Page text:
Steve Giles is the Director of Graduate Studies and an Associate Professor in the Department of Communication. He joined the faculty of the College in 1999 part-time, before becoming an full-time assistant professor in 2002. His research focuses on adolescent substance use prevention, problem behavior program implementation, and social and media influence on body image among college students.
Why did you decide to become a professor?
I think from an early age I knew I wanted to teach. As a sophomore in college I was majoring in secondary education with the hopes of teaching high school English and Communication when I realized that I loved what my Communication professors did for a living. They invested so much in me and quite dramatically changed my life. It was at that point that I decided I wanted to go on to graduate school and be a professor. But it was only in graduate school that I realized I enjoyed scholarship and research. Now I truly cannot imagine doing anything other than what I’m doing.
Why did you choose to come to Wake Forest?
My first job out of graduate school was with a small research company in Clemmons/Greensboro. I accepted the position because I thought it would give me good training at writing grant proposals (which it did!). I also wanted to keep my foot in the door of academe so I was teaching one course per semester at Wake Forest as an adjunct. After my daughter was born in 2000 I felt the need to move away from depending on soft money and pursue a full-time career in academe. I started to apply for positions at various Universities but was unaware that Wake was in the middle of a job search until I received a voice mail from IS informing me that my Wake Forest email account was full. I didn’t even know I had a WF email account! So for over 2 years emails were piling up. I went into the account and had 600 messages and one of the most recent messages was from a faculty member in Communication telling me that she was getting married and moving and that she thought I would be a good candidate for her position. I applied just in the nick of time because they had recently completed the interviewing process and were ready to make an offer. Since I was local (read: cheap) and they knew me they entertained my application. The rest is history. If I had received the message from IS one week later I’m afraid I wouldn’t be here. So I certainly profited from divine intervention.
How important is teaching and the classroom experience here at Wake?
The teacher-scholar model is for real. It doesn’t mean we (faculty) always get it right. Like students, we struggle sometimes to meet a variety of demands on our time. But as a value the teacher-scholar model is palpable. The University invests enormous resources into teacher training, initiatives to and programs that foster professor-student relationships, and incentives that promote high quality teaching. I cannot imagine any professor coming to Wake Forest who does not share that value. I equally cannot imagine any professor earning tenure here who does not maintain certain standards for pedagogy. And that is NOT the case at many other Universities.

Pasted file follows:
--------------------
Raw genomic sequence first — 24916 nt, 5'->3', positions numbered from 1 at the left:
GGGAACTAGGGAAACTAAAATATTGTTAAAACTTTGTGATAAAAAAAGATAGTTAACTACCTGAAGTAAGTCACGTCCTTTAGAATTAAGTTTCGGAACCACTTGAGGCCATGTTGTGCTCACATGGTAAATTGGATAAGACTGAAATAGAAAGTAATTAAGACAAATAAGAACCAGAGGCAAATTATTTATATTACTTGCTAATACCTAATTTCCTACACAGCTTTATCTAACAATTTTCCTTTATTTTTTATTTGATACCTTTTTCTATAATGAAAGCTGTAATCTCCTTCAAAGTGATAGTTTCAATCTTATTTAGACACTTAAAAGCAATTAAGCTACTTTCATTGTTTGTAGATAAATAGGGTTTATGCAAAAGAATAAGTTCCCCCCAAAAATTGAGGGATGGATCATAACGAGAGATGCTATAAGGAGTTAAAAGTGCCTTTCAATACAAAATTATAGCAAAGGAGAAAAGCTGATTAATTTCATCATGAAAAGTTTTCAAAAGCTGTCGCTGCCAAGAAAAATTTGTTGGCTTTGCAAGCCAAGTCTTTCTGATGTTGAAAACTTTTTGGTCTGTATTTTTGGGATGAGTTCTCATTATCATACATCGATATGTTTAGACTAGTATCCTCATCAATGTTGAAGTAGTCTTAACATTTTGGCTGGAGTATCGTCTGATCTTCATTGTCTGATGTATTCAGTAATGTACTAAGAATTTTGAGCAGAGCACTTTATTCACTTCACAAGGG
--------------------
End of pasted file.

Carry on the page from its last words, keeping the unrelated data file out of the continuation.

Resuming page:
What are some attributes that you think make a great teacher?
I’m certainly still learning what makes a great teacher. I used to think that teaching was all about me. I would spend considerable time worrying about the content of the course, the methods I would use to teach the course, and strategies that could foster better engagement in the classroom. I’m slowly starting to recognize the importance of approaching the class from the students’ perspectives (yes, I’m a slow learner). This means I am becoming more comfortable in first ascertaining what knowledge and experiences students bring to my classes so I can better tailor materials and methods to what they already know. I also am reading a great deal about how all of us learn and trying to think creatively about teaching in ways that appeal to students’ senses, as well as building knowledge frameworks that can be readily accessed by students outside of the class environment (e.g., application and experiential learning). Of course, this view of learning is also limited in that it views teaching as classroom-based. The truth is great teachers may play many roles, including mentor, collaborator, parent, friend, counselor, leader, coach, and mediator.
What was the last lesson you learned from your students?
That I’m getting old! I accompanied a group of students to a rural village in Nicaragua where we spent a week living in pretty rough conditions. My sleeping accommodations were with the male students and some organization staff in a tiny brick hut with dirt floors, mice, scorpions, and who knows what else. I slept with a bug net jacket that fully enclosed my face. It was unbelievably hot in the hut because the windows were nailed shut. Evidently I snored at night and the students would jostle me, take pictures of me, and otherwise harass me to get me to stop. I earned two nicknames on this trip: “pops” and “bug man.” I guess I’ll know when I’ve aged into the next phase of my career—they will start calling me “grand pops.”
What aspect of your job do you enjoy most?
As much as I enjoy classroom interaction, I am highly energized by my experiences in leading study abroad and service trips. These opportunities have helped me develop life-long relationships with students. Life is also such a great classroom for studying communication theory, research, and concepts, so I especially enjoy working alongside students to find applications.